It was at about this time that Joe’s family and his grandmother in particular who had remained in Argentina learning of the dispute made an offer of land if Joe would join them in his country of birth. Unfortunately Philapena refused to move from South Africa and Joe resigned himself to be a tenant farmer in the area. He continued to visit Philapena and the children in Port Elizabeth over weekends until he retired and got a job in the city at Murray & Stewart a large commercial building contractor. According to Clive Beckley…”Joe was never the same again…” after turning down the Argentinian offer.

At some time during the early to mid-1900 when stoves replaced open fire cooking, an AGA stove was introduced to replace the open hearth. According to Belinda Beckley…

“…the farmhouse had a large AGA stove, with all the old metal irons, which were warmed on the stove, for ironing the sheets and clothes. Bread was home baked and when it was cold, one’s pyjamas would be warmed in front of the AGA stove, before putting them on. Tea every day, would be served in the dining room. One would have water-biscuits, with cheese and farm butter, and of course, tea, from a teapot, with farm milk. In the middle of the day, would be a hearty meal, and all would eat together, the men coming in from the lands. The table would always be laid, with silverware, and each one had their silver serviette ring, with a big white serviette.”

On 26 December 1997 bush fires raged in Port Elizabeth for eleven days destroying vast tracts of grazing land and coastal vegetation. The runaway bush fire, driven by high winds, was burning out of control. It raced through the cultivated protea plantation at Draaifontein Farm ruining the family’s indigenous flower export business.

Thick black smoke covering a large area, with flames visible from kilometres away, making it almost impossible to see

Indigenous proteas

The following day gale force winds persisted, fanning the flames and spread through the surrounding area threatening the small Anglican Church of St Albans on the property. Only with the help of neighbours who fought to save the buildings were the Beckley family able to contain the blaze. Saving the Church from certain destruction. By evening the wind dropped and the fire seemed to be under control. In the lull after battling the blaze which had already damaged large areas, exhausted volunteer fire fighters were taking a well-earned rest.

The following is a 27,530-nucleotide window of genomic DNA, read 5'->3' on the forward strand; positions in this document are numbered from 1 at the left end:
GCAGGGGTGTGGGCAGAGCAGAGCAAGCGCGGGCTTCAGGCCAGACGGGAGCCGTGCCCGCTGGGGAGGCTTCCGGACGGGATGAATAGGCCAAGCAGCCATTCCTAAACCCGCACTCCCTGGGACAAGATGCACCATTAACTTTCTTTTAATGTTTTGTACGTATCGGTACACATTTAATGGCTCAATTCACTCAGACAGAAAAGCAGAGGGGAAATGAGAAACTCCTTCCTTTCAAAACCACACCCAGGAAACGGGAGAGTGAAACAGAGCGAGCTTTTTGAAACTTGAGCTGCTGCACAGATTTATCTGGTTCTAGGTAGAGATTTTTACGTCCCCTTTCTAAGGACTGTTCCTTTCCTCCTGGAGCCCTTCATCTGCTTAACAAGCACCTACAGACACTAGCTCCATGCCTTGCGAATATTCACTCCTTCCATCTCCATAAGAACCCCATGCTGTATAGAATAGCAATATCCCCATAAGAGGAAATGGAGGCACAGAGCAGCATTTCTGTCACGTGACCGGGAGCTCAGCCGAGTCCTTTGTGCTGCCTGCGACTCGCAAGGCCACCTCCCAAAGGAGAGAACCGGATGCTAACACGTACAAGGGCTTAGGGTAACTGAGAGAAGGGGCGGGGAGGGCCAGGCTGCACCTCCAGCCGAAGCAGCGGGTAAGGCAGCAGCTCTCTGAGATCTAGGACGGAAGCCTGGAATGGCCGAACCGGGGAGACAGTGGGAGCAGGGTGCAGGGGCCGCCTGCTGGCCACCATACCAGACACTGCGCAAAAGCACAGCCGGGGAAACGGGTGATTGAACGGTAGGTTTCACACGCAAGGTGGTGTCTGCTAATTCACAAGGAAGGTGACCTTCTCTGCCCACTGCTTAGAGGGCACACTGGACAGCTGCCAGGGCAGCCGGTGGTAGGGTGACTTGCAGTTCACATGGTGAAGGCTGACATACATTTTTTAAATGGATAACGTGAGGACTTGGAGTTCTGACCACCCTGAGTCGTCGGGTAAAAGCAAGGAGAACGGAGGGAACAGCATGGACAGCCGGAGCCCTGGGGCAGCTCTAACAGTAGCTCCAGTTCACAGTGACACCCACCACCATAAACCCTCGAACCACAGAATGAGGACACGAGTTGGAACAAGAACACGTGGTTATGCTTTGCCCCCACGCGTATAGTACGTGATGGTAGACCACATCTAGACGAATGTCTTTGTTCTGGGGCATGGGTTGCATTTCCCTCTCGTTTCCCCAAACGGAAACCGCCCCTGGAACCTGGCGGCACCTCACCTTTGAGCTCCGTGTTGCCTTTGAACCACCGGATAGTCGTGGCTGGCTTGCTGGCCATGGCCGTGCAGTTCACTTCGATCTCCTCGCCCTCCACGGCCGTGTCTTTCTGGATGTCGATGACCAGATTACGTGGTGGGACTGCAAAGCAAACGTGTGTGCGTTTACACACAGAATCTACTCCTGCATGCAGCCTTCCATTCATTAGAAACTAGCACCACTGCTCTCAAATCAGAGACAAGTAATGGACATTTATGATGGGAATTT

…”The wind spun around giving a cyclonic effect, and with a terrifying ‘Whoosh!’ the pines in the horseshoe across the road from the house flared up”.

Fanned by an unpredictable wind change it flared up again. Burning embers and debris from the main fire showered down over the house, fortunately the wind changed back to its original course and the fire could once more be controlled. Miraculously later that evening heavy rains quelled the fire at Draaifontein.

The Port Elizabeth Daily Dispatch Correspondent.

…”Among the hardest hit by the Port Elizabeth fires, was Maitland protea grower Christopher Beckley who lost his entire export crop worth R1 million”.

Two years on the Beckley farm had only just begun recovering from the fire that devastated it previously. Sadly once again on 14 March 2001 fire raged through the whole Draaifontein area and left the farms of Athol, Frances Beckley, Kit and Carol Carter just about ‘wiped out’. And miraculously once again the Chapel of St Alban’s was saved from the fire by the Beckley family, staff and friends.

The farm has recovered from the devastating protea loss and has now adapted to the altered circumstances and produce free-range chickens and eggs for the immediate and local market. A Jersey herd for the dairy and a mixed beef herd on the side.